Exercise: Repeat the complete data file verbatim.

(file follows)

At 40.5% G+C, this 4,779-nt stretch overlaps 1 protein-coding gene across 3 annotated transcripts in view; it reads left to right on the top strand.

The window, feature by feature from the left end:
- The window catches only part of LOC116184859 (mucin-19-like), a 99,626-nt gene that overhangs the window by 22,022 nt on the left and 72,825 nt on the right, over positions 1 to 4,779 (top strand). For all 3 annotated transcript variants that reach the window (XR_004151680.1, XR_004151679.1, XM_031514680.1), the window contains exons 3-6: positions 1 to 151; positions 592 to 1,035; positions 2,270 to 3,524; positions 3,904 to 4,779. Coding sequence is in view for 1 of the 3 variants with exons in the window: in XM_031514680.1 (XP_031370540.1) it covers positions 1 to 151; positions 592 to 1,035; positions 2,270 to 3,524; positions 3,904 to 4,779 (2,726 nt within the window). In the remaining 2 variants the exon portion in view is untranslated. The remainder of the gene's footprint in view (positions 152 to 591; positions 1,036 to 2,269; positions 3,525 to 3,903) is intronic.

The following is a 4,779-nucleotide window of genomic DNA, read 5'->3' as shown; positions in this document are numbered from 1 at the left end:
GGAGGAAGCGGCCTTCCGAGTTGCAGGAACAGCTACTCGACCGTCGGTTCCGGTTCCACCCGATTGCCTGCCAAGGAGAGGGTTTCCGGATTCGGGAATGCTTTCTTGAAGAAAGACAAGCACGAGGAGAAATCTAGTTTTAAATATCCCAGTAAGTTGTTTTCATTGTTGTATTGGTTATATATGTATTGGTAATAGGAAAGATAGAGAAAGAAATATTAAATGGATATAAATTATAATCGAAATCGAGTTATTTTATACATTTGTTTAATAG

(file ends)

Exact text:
At 40.5% G+C, this 4,779-nt stretch overlaps 1 protein-coding gene across 3 annotated transcripts in view; it reads left to right on the top strand.

The window, feature by feature from the left end:
- The window catches only part of LOC116184859 (mucin-19-like), a 99,626-nt gene that overhangs the window by 22,022 nt on the left and 72,825 nt on the right, over positions 1 to 4,779 (top strand). For all 3 annotated transcript variants that reach the window (XR_004151680.1, XR_004151679.1, XM_031514680.1), the window contains exons 3-6: positions 1 to 151; positions 592 to 1,035; positions 2,270 to 3,524; positions 3,904 to 4,779. Coding sequence is in view for 1 of the 3 variants with exons in the window: in XM_031514680.1 (XP_031370540.1) it covers positions 1 to 151; positions 592 to 1,035; positions 2,270 to 3,524; positions 3,904 to 4,779 (2,726 nt within the window). In the remaining 2 variants the exon portion in view is untranslated. The remainder of the gene's footprint in view (positions 152 to 591; positions 1,036 to 2,269; positions 3,525 to 3,903) is intronic.

The following is a 4,779-nucleotide window of genomic DNA, read 5'->3' as shown; positions in this document are numbered from 1 at the left end:
GGAGGAAGCGGCCTTCCGAGTTGCAGGAACAGCTACTCGACCGTCGGTTCCGGTTCCACCCGATTGCCTGCCAAGGAGAGGGTTTCCGGATTCGGGAATGCTTTCTTGAAGAAAGACAAGCACGAGGAGAAATCTAGTTTTAAATATCCCAGTAAGTTGTTTTCATTGTTGTATTGGTTATATATGTATTGGTAATAGGAAAGATAGAGAAAGAAATATTAAATGGATATAAATTATAATCGAAATCGAGTTATTTTATACATTTGTTTAATAG